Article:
Dyslexia cannot be ignored because reading and writing are basic needs for anyone. And as one out of six children is affected by some reading problem across the world and it is generally said that 20% of any classroom, that is not streamed according to ability, has children with some reading problem, it is critical that the Ministry of Education takes action as early as possible.
It is said time and again that children drop out of school because of poverty, broken families and marginalization by the government putting the problem outside of the child. It is time that Malaysia realizes that the child could become a problem to himself because of the social pressures within school, the family and outside. Having lost confidence in being able to perform the basic skills of reading and writing like most others in school do, he/she loses self-esteem and may wish to drop out of the tormenting environment.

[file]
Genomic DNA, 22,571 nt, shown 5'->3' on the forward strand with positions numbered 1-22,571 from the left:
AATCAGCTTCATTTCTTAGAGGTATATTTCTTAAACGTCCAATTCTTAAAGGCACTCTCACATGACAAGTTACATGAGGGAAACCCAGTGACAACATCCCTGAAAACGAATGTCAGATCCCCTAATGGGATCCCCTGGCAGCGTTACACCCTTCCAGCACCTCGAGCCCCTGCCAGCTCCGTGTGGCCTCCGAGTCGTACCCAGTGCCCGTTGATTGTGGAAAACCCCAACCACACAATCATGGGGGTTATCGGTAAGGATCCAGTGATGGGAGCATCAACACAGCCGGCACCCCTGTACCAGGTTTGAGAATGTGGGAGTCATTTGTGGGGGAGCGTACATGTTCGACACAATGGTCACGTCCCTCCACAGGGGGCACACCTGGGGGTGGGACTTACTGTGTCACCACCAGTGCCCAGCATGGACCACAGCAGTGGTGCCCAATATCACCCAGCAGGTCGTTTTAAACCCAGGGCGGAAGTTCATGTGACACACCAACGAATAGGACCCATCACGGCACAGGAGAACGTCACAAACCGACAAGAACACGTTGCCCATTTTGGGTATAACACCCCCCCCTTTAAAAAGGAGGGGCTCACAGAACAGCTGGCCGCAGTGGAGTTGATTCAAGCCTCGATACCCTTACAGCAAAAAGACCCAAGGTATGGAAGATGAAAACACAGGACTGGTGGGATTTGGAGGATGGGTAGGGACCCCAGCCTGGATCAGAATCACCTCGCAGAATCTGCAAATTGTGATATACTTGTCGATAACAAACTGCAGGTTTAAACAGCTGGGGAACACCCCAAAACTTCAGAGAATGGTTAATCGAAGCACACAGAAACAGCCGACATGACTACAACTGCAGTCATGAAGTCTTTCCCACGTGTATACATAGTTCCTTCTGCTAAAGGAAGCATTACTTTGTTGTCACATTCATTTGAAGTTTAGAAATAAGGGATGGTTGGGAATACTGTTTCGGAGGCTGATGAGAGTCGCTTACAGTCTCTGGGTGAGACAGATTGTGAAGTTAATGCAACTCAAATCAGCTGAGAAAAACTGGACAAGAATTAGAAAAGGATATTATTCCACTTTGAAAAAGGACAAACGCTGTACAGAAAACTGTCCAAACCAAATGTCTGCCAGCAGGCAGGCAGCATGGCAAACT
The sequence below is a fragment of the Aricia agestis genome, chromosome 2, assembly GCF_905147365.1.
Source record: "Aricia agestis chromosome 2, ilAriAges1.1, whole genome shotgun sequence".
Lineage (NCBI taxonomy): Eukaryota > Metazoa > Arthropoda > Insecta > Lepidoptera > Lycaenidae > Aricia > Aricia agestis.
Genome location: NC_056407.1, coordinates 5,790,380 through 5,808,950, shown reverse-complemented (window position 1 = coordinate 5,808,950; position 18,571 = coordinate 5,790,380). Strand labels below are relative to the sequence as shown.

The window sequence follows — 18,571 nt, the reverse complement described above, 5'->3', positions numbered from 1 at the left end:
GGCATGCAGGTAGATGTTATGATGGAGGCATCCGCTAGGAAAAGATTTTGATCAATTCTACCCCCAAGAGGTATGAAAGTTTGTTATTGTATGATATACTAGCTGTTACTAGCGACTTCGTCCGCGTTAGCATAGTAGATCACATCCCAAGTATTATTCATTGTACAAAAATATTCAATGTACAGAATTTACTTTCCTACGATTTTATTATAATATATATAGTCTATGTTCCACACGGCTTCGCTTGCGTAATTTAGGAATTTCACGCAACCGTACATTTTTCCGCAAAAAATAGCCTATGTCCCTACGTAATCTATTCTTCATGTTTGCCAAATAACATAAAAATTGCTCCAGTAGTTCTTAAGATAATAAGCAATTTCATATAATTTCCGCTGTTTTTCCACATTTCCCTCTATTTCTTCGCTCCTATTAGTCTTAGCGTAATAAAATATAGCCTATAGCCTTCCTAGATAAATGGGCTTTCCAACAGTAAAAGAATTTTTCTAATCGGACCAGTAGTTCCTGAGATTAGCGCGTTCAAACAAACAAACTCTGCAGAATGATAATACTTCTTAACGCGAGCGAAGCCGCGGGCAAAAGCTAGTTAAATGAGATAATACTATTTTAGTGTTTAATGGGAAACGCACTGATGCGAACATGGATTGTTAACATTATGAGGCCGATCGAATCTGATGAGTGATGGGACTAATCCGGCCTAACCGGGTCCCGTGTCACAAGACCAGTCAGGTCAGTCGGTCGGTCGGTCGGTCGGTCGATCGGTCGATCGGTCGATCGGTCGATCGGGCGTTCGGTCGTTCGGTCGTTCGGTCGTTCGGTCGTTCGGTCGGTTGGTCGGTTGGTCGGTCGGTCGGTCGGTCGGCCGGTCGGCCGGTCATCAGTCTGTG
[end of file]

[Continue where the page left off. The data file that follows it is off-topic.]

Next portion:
It is time we took charge of our children and nip the problem in the bud by offering the right kind of education. It is the schools’ duty to ensure no Dyslexic child leaves school without knowing how to read and write. As much as our Government says it is unlawful to keep a child away from school, it is the right of the child to receive appropriate education. To delay is to deny!
Dr. Mullai A. Ramaiah
National Organization for Dyslexia Malaysia
For Further Information:
Dr. Mullai A. Ramaiah